penantes has asked for the wisdom of the Perl Monks concerning the following question:

Hi there,
the following code is giving me an error:
$Threscount=0; open(THRESHOLDS, "$Thresholds") or die("Could not open Thresholds file +."); foreach (<THRESHOLDS>) { chomp($_); if ($_ =~/^(\w+);(\d+);$/ && $_ !~/^\#/) { print "DEBUG: use constant $1 => $2;\n"; use constant $1 => $2; log_msg("Setting: use constant $1 => $2;"); if ($Threslabels[$Threscount] ne $1) { log_msg("There is something wrong with the thresholds labels, check + thresholds file!"); exit(2); } $Threscount++; } } if ($Threscount != 8) { print "$Threscount\n"; log_msg("Wrong number of thresholds they should be 8 there are $Thres +count"); exit(2); } close(THRESHOLDS);

Constant name '' is invalid at ./ line 75
BEGIN failed--compilation aborted at ./ line 75.
Thanks monks.
Nuno A

Further Details
Im trying to read the thresholds from a file since im going to compile de the script with pp it would be easier to have a wana be conf file.
Trying to substitute this dynamically:
#Define Warning values use constant SIMULWAR => 30; use constant MEMINUSEWAR => 200000000; use constant SIMULSNAGWWAR => 40; use constant CONDBWAR => 200; #Define Critical Values use constant SIMULCRIT => 50; use constant MEMINUSECRIT => 240000000; use constant SIMULSNAGWCRIT => 60; use constant CONDBCRIT => 240;

Replies are listed 'Best First'.
Re: Define constant in loop
by artist (Parson) on Feb 23, 2005 at 16:23 UTC
    Constant are set at compile time, rather than run time. There is no value for $1 in 'use constant $1=> $2' yet.
      Hmm I see,
      thank you for your answer.
      Best Regards,
      Nuno A
Re: Define constant in loop
by dragonchild (Archbishop) on Feb 23, 2005 at 18:04 UTC
    (Try answering the question vs. saying it can't be done! Grrr.)

    As use is a compile-time statement, you will need to use eval to do this at run-time.

    foreach (<THRESHOLDS>) { chomp($_); if (my ($name, $value) = $_ =~/^(\w+);(\d+);$/ && $_ !~/^\#/) { eval "use constant $name => $value;"; log_msg("Setting: use constant $name => $value;"); if ($Threslabels[$Threscount] ne $name) { log_msg("There is something wrong with the thresholds labels, check + threshold +s file!"); exit(2); } $Threscount++; } }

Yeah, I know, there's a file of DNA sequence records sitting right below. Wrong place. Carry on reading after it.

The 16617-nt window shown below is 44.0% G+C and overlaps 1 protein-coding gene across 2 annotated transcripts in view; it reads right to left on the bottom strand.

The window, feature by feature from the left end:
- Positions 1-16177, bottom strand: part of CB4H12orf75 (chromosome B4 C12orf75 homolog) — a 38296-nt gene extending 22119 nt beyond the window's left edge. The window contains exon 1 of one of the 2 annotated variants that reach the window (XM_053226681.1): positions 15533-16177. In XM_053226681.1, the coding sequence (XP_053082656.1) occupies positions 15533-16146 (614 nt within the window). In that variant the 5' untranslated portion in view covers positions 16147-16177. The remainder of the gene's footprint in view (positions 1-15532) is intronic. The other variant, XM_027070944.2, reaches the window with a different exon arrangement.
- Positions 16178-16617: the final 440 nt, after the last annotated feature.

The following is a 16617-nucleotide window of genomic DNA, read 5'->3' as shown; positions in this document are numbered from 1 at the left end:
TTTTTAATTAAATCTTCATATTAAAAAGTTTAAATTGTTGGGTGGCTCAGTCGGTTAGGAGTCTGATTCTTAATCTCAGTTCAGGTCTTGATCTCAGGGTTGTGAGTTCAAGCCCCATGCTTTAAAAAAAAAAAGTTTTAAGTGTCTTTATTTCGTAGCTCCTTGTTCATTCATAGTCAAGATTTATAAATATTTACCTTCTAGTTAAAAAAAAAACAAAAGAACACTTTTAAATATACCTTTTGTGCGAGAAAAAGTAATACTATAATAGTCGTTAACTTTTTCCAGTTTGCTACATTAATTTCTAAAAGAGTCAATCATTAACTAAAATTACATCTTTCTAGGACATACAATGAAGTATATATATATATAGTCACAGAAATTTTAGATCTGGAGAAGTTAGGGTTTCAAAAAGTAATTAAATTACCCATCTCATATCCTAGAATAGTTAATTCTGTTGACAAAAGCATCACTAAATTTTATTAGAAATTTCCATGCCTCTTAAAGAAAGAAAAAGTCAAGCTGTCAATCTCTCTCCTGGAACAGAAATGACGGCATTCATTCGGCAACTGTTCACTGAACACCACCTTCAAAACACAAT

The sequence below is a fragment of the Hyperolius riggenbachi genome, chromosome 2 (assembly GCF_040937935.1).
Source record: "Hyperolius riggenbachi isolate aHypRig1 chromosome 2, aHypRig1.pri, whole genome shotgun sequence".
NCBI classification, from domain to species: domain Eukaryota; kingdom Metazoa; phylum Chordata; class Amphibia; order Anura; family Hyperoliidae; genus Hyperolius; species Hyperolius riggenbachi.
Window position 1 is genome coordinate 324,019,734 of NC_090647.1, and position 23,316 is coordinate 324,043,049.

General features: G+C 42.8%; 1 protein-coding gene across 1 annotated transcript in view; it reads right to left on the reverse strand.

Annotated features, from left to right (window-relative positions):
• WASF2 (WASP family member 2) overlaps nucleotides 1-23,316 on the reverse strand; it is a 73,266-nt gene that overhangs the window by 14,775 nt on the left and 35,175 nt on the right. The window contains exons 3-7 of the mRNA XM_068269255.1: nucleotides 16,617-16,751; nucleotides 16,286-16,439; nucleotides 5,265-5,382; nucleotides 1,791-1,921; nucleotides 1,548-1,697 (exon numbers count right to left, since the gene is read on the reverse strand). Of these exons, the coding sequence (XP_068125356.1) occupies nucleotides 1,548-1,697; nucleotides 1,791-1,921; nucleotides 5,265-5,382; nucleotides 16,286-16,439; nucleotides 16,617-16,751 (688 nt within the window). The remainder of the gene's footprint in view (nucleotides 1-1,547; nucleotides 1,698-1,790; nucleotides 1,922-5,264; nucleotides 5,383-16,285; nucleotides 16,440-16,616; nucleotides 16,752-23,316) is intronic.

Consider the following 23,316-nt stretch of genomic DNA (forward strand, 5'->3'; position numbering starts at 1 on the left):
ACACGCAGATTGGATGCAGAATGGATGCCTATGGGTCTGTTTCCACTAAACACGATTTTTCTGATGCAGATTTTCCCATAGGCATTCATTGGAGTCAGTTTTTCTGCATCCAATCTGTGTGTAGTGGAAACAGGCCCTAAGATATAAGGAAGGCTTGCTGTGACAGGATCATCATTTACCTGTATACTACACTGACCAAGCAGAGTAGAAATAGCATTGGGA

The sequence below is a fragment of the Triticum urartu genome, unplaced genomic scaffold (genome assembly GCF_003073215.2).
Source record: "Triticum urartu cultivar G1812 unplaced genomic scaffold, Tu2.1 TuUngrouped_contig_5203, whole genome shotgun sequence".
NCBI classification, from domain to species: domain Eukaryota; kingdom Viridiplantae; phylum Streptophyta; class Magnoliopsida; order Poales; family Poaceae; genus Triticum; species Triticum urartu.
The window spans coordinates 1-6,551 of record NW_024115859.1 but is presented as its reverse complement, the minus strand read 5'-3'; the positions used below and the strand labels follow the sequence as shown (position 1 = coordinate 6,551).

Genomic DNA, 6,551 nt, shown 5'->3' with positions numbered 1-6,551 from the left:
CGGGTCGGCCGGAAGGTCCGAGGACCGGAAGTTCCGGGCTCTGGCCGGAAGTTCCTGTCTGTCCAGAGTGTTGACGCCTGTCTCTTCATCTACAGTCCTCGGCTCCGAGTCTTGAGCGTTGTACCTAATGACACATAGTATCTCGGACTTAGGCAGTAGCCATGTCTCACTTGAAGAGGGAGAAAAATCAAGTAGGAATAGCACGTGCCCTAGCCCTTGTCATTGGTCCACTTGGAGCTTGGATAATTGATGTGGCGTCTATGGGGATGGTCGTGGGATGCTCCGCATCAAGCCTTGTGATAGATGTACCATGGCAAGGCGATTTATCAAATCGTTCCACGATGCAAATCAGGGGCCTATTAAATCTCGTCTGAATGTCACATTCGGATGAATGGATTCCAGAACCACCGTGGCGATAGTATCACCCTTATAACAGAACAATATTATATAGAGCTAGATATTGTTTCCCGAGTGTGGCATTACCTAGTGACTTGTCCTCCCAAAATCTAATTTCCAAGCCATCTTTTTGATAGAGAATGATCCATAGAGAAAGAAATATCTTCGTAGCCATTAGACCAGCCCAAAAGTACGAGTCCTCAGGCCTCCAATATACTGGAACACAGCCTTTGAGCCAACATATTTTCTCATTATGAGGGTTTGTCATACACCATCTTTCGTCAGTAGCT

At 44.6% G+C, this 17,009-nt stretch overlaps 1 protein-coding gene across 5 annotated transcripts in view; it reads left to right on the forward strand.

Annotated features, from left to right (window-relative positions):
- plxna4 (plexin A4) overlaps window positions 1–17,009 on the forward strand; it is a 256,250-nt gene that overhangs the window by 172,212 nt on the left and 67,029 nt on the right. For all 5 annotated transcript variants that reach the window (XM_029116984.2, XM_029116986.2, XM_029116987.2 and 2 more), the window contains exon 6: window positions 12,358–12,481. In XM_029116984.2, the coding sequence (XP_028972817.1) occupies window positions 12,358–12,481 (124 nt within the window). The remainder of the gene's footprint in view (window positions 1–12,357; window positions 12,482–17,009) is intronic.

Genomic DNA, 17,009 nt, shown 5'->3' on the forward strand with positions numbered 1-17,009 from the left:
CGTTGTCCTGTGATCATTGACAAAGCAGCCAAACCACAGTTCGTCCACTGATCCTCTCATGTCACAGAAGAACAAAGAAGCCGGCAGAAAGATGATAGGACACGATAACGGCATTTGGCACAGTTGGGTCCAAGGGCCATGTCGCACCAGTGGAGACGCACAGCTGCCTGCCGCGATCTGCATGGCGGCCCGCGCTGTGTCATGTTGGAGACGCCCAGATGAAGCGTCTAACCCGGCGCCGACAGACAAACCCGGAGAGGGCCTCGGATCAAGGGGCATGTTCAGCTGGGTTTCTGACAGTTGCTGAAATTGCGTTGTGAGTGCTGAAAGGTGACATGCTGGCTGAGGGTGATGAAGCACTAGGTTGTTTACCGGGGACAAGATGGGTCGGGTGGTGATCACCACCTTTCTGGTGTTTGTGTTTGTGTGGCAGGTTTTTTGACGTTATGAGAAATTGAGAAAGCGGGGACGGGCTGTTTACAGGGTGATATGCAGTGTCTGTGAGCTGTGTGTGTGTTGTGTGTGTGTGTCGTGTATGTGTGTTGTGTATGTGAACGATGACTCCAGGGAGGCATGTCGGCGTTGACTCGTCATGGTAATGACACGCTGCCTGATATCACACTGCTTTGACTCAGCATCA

Also, note that I changed your use of $1 and $2 by assigning them to normal variables. This is a safety as well as documentation thing.

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Re: Define constant in loop
by TedYoung (Deacon) on Feb 23, 2005 at 16:34 UTC

    Also note that constant won't let you declare constants like $1. These kinds of variables have special properties and declaring them constant would be a bad thing, if even possible.

    And constants are not used like normal variables:

    # You don't declare a constant like this: use constant $FOO => 1; # bad # You do it this way use constant FOO => 1; # And use it like this: print FOO;

    Ted Young

    ($$<<$$=>$$<=>$$<=$$>>$$) always returns 1. :-)
Re: Define constant in loop
by Tanktalus (Canon) on Feb 23, 2005 at 17:58 UTC

    Now that everyone has told you why it doesn't work, here's one solution to getting it to work:

    if ($_ =~/^(\w+);(\d+);$/ && $_ !~/^\#/) { print "DEBUG: use constant $1 => $2;\n"; eval "use constant $1 => $2"; #...
    The idea is to use $1 as a bareword, and $2 similarly. Note that this doesn't work so hot if $2 could be a string (which it isn't in your case). Unfortunately, it makes all your constants not easily accessable: you'll need to call them like MEMINUSEWAR() (with the parens) or similar. Barewords won't work.

    Another alternative is something like this:

    use strict; require constant; while (<DATA>) { if (/^(\w+);(\d+);$/) { #eval "use constant $1 => $2"; constant->import({$1 => $2}); } } print MEMINUSEWAR(); __DATA__ MEMINUSEWAR;2000000;
    Don't do that either. The best idea is to take all these values and put them in a hash - even a global hash. And access them through that.